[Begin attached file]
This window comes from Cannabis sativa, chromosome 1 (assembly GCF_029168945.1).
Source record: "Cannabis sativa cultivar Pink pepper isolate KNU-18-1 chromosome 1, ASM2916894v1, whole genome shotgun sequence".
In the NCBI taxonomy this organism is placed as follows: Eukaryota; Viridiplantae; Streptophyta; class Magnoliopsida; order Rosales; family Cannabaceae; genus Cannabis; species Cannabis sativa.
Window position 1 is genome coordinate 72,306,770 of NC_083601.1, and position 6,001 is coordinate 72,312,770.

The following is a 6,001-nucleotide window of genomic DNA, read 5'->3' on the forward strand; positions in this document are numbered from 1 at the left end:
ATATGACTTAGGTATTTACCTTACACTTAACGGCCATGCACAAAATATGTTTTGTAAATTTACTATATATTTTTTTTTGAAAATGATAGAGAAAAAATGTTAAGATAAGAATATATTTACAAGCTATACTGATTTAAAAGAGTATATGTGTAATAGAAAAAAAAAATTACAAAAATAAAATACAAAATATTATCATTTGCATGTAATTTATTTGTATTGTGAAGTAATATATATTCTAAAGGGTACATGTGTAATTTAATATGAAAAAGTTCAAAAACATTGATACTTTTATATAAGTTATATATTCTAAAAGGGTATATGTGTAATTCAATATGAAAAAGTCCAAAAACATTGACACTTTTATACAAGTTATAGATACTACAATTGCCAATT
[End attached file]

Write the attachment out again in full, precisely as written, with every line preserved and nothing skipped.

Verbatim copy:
This window comes from Cannabis sativa, chromosome 1 (assembly GCF_029168945.1).
Source record: "Cannabis sativa cultivar Pink pepper isolate KNU-18-1 chromosome 1, ASM2916894v1, whole genome shotgun sequence".
In the NCBI taxonomy this organism is placed as follows: Eukaryota; Viridiplantae; Streptophyta; class Magnoliopsida; order Rosales; family Cannabaceae; genus Cannabis; species Cannabis sativa.
Window position 1 is genome coordinate 72,306,770 of NC_083601.1, and position 6,001 is coordinate 72,312,770.

The following is a 6,001-nucleotide window of genomic DNA, read 5'->3' on the forward strand; positions in this document are numbered from 1 at the left end:
ATATGACTTAGGTATTTACCTTACACTTAACGGCCATGCACAAAATATGTTTTGTAAATTTACTATATATTTTTTTTTGAAAATGATAGAGAAAAAATGTTAAGATAAGAATATATTTACAAGCTATACTGATTTAAAAGAGTATATGTGTAATAGAAAAAAAAAATTACAAAAATAAAATACAAAATATTATCATTTGCATGTAATTTATTTGTATTGTGAAGTAATATATATTCTAAAGGGTACATGTGTAATTTAATATGAAAAAGTTCAAAAACATTGATACTTTTATATAAGTTATATATTCTAAAAGGGTATATGTGTAATTCAATATGAAAAAGTCCAAAAACATTGACACTTTTATACAAGTTATAGATACTACAATTGCCAATT